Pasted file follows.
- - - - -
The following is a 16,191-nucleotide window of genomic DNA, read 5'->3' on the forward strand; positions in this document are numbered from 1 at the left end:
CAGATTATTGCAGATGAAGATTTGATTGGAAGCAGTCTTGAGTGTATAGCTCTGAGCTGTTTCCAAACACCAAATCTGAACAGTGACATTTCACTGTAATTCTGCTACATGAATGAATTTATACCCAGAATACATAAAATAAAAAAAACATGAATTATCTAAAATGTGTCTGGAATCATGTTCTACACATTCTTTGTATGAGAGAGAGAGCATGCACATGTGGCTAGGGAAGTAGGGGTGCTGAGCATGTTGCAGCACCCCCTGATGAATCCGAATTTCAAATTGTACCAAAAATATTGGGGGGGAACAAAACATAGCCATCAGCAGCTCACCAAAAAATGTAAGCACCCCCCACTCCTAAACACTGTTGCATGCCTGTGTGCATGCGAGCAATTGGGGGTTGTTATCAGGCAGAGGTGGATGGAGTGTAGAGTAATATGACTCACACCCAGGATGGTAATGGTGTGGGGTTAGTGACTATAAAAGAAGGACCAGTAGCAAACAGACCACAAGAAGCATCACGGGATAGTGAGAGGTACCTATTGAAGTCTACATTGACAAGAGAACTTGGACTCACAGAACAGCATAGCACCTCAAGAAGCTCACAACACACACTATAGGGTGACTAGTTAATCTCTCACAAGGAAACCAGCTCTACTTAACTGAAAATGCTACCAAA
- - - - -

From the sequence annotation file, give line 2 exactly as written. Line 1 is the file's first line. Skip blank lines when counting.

CAGATTATTGCAGATGAAGATTTGATTGGAAGCAGTCTTGAGTGTATAGCTCTGAGCTGTTTCCAAACACCAAATCTGAACAGTGACATTTCACTGTAATTCTGCTACATGAATGAATTTATACCCAGAATACATAAAATAAAAAAAACATGAATTATCTAAAATGTGTCTGGAATCATGTTCTACACATTCTTTGTATGAGAGAGAGAGCATGCACATGTGGCTAGGGAAGTAGGGGTGCTGAGCATGTTGCAGCACCCCCTGATGAATCCGAATTTCAAATTGTACCAAAAATATTGGGGGGGAACAAAACATAGCCATCAGCAGCTCACCAAAAAATGTAAGCACCCCCCACTCCTAAACACTGTTGCATGCCTGTGTGCATGCGAGCAATTGGGGGTTGTTATCAGGCAGAGGTGGATGGAGTGTAGAGTAATATGACTCACACCCAGGATGGTAATGGTGTGGGGTTAGTGACTATAAAAGAAGGACCAGTAGCAAACAGACCACAAGAAGCATCACGGGATAGTGAGAGGTACCTATTGAAGTCTACATTGACAAGAGAACTTGGACTCACAGAACAGCATAGCACCTCAAGAAGCTCACAACACACACTATAGGGTGACTAGTTAATCTCTCACAAGGAAACCAGCTCTACTTAACTGAAAATGCTACCAAA